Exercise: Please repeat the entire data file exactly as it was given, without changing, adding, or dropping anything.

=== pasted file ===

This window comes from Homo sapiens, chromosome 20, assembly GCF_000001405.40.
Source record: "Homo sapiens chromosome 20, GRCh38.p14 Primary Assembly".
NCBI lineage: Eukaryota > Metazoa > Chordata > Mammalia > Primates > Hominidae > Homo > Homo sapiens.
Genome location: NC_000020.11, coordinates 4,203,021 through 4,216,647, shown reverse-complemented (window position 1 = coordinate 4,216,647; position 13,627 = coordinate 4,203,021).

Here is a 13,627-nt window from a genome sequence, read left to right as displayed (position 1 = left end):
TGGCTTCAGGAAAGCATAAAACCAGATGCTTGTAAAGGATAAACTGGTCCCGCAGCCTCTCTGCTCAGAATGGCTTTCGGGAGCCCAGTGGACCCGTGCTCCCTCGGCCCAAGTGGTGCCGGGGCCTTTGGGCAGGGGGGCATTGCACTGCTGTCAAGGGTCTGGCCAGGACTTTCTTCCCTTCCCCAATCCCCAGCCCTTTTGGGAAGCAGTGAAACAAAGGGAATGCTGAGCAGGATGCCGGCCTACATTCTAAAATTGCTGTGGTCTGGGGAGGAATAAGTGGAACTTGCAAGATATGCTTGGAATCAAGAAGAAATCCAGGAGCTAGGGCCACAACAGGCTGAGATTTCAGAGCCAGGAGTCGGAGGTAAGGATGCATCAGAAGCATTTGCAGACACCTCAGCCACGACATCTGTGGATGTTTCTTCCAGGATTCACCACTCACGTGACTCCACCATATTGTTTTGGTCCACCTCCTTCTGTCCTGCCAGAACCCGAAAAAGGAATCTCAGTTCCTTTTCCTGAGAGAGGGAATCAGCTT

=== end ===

This window comes from Homo sapiens, chromosome 20, assembly GCF_000001405.40.
Source record: "Homo sapiens chromosome 20, GRCh38.p14 Primary Assembly".
NCBI lineage: Eukaryota > Metazoa > Chordata > Mammalia > Primates > Hominidae > Homo > Homo sapiens.
Genome location: NC_000020.11, coordinates 4,203,021 through 4,216,647, shown reverse-complemented (window position 1 = coordinate 4,216,647; position 13,627 = coordinate 4,203,021).

Here is a 13,627-nt window from a genome sequence, read left to right as displayed (position 1 = left end):
TGGCTTCAGGAAAGCATAAAACCAGATGCTTGTAAAGGATAAACTGGTCCCGCAGCCTCTCTGCTCAGAATGGCTTTCGGGAGCCCAGTGGACCCGTGCTCCCTCGGCCCAAGTGGTGCCGGGGCCTTTGGGCAGGGGGGCATTGCACTGCTGTCAAGGGTCTGGCCAGGACTTTCTTCCCTTCCCCAATCCCCAGCCCTTTTGGGAAGCAGTGAAACAAAGGGAATGCTGAGCAGGATGCCGGCCTACATTCTAAAATTGCTGTGGTCTGGGGAGGAATAAGTGGAACTTGCAAGATATGCTTGGAATCAAGAAGAAATCCAGGAGCTAGGGCCACAACAGGCTGAGATTTCAGAGCCAGGAGTCGGAGGTAAGGATGCATCAGAAGCATTTGCAGACACCTCAGCCACGACATCTGTGGATGTTTCTTCCAGGATTCACCACTCACGTGACTCCACCATATTGTTTTGGTCCACCTCCTTCTGTCCTGCCAGAACCCGAAAAAGGAATCTCAGTTCCTTTTCCTGAGAGAGGGAATCAGCTT